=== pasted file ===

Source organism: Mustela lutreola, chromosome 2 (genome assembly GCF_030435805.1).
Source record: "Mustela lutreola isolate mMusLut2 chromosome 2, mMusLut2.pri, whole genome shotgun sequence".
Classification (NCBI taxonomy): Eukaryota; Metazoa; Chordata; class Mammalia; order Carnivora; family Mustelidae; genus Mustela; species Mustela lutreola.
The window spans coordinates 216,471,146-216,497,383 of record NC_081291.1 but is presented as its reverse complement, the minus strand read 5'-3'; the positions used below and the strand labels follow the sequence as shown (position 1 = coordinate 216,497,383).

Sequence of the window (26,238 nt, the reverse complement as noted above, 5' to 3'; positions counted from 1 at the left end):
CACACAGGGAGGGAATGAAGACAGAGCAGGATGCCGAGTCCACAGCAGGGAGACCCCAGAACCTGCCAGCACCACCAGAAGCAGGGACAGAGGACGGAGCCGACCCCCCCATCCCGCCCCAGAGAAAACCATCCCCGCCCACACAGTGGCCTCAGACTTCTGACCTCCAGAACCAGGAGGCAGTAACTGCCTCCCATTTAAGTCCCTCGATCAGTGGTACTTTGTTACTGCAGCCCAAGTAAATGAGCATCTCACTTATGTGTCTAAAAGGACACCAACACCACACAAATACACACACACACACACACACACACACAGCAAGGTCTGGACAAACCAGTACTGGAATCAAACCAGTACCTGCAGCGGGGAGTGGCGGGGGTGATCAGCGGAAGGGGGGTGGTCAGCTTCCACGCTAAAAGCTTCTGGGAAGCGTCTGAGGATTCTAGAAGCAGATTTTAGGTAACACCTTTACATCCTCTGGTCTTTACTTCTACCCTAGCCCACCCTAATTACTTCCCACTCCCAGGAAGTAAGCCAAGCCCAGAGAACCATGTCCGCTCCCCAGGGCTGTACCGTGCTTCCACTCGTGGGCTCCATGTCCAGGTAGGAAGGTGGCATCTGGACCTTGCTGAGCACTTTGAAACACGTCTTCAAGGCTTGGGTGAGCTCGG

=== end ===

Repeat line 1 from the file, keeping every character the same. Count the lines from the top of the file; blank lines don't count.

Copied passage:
Source organism: Mustela lutreola, chromosome 2 (genome assembly GCF_030435805.1).